Finally in my late twenties, I started to live for myself and no one else.  This is when many doors opened up to me in the form of relationships, friendships, and a feeling inside of me that it was ok to be me.  I felt more comfortable in myself, doubted myself less, and knew where I was going.  I honestly believe that when I found comfort in myself, others started to see the same comfort that radiated inside of me.  It was like my hands had been unbound, feet unshackled, and mind liberated.  See, I was a hostage within my own home because like my co-worker who believed the youngest sibling acted in a particular way, I believed I was treated in a particular way.  That notion is what kept me from progressing toward my purpose.  I can say that I longer feel that way because I do not want to be in the business of making thoughts reality.  I conclude by saying that as a child, I was spoiled and a bit selfish.  Do you think if I was presented with the opportunity to change who I was as a child, I would do it?  Not at all!  I truly believe that we all go through certain things in life because we are being prepared to embark upon like experiences.  My knowledge of my past choices and activities could very well help shape someone else’s life.  While I am unable to change my sisters’ previous thoughts about me, I am able to change their future thoughts.  We definitely have much better relationships than when I was younger, which I attribute to the shift in understanding each other as we grew up and became women.  We now have experienced life a little bit more and have something to share with each other.  I must say that I love these women!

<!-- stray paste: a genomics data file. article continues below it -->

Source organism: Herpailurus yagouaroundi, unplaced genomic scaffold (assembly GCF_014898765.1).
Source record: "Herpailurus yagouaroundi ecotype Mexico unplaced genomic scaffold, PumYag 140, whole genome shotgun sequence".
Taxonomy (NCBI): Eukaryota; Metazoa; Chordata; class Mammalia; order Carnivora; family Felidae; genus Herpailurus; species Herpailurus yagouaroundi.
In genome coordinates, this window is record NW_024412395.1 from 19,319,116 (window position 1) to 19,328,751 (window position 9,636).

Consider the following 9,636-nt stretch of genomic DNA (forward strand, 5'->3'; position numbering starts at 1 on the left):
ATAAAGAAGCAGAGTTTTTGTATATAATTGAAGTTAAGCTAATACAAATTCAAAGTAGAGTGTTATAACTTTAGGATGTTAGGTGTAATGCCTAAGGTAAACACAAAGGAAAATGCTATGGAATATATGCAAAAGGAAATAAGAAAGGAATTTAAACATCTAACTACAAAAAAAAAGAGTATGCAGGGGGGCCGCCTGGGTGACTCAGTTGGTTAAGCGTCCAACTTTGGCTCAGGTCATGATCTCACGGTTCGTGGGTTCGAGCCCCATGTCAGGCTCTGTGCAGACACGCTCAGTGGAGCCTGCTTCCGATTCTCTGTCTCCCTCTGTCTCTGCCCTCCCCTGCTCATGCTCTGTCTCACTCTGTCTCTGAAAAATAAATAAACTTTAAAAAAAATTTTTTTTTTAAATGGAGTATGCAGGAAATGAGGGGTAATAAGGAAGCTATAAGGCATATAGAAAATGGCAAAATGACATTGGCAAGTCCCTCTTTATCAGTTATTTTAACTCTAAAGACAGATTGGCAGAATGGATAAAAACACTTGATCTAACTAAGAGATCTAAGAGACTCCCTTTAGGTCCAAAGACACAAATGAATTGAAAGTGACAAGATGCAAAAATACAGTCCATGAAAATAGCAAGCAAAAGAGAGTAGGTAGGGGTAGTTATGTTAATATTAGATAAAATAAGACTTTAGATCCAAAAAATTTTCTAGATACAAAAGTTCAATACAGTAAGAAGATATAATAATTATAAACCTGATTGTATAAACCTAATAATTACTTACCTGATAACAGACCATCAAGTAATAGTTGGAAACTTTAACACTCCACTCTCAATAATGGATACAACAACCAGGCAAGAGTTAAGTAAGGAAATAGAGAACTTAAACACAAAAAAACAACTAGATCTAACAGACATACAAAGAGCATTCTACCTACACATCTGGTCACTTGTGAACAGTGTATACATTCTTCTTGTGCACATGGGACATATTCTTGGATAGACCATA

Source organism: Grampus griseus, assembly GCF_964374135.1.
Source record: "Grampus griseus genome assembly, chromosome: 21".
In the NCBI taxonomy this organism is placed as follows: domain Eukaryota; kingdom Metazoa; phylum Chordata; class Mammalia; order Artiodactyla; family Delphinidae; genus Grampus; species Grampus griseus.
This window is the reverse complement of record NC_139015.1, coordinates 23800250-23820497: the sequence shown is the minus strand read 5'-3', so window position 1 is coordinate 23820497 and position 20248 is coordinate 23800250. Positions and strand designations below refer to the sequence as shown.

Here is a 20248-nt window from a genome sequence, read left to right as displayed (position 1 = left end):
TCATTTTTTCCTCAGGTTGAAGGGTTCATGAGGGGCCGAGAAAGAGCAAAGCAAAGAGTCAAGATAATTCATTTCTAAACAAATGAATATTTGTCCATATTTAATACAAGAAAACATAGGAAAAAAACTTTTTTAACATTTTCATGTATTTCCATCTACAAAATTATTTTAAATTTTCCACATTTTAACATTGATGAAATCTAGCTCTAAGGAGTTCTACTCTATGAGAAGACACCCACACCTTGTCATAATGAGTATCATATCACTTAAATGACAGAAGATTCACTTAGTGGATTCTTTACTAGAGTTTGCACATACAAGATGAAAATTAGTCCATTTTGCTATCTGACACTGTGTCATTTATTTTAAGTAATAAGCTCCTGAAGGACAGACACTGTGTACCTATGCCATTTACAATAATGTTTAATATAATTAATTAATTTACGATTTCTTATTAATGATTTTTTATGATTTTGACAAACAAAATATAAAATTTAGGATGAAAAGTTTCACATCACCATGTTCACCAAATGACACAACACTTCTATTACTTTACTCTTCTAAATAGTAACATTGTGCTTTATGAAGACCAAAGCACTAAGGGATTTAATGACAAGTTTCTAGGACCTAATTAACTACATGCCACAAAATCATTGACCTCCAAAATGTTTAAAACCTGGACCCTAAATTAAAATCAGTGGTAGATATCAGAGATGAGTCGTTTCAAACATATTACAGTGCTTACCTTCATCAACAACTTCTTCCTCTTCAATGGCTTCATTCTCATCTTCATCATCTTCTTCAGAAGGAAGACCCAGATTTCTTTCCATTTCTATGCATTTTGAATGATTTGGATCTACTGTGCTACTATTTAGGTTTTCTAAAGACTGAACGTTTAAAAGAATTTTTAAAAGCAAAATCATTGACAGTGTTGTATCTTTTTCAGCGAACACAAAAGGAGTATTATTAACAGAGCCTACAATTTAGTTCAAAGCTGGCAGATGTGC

~ I choose the liberated and often conscious mind

Wednesday, August 8, 2012

Alumni Author of the Month at Otterbein University

Good evening everyone.  I wanted to share this joyous occassion with you.  I am currently the Alumni Author of the Month at Otterbein University.  Please make sure you stop by the school and check it out.  I am planning on visiting the site very soon.  Be check to keep update on when I will be there.  Check out more information on the facebook page for Otterbein Courtright Memorial Library.

Sunday, August 5, 2012

What a Man Wants? What a Man Needs?

What do men really want in a woman?  Well, the verdict is in and ready to be discussed.  In a recent focus group, I met with men between the ages of 30 to 40 years of age.  These men stated that they were looking for someone they call a “Real Woman.”  Ms. Real Woman is smart, can engage in various intellectual conversations, listens, cares about her significant other, and most of all, she acts like a woman.